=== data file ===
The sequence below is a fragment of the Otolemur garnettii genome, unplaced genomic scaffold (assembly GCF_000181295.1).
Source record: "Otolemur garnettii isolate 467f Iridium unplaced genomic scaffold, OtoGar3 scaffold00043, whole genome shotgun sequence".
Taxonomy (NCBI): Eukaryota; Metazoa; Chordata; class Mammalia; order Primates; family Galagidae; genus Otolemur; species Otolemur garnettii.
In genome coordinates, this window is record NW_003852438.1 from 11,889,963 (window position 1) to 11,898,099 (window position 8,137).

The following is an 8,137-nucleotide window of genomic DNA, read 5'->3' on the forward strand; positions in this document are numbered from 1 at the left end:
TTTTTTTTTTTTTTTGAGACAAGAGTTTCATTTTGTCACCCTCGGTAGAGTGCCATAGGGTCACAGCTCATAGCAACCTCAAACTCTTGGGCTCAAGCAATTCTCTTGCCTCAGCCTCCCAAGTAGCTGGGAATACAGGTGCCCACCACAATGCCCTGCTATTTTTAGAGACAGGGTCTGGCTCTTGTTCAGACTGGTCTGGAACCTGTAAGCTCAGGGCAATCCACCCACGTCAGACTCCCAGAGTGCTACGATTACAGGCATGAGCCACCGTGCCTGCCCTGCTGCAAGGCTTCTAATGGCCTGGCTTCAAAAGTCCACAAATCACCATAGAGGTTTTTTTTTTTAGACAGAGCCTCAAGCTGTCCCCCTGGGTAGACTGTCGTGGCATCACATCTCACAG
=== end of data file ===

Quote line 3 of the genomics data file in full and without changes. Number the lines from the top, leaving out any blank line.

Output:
Taxonomy (NCBI): Eukaryota; Metazoa; Chordata; class Mammalia; order Primates; family Galagidae; genus Otolemur; species Otolemur garnettii.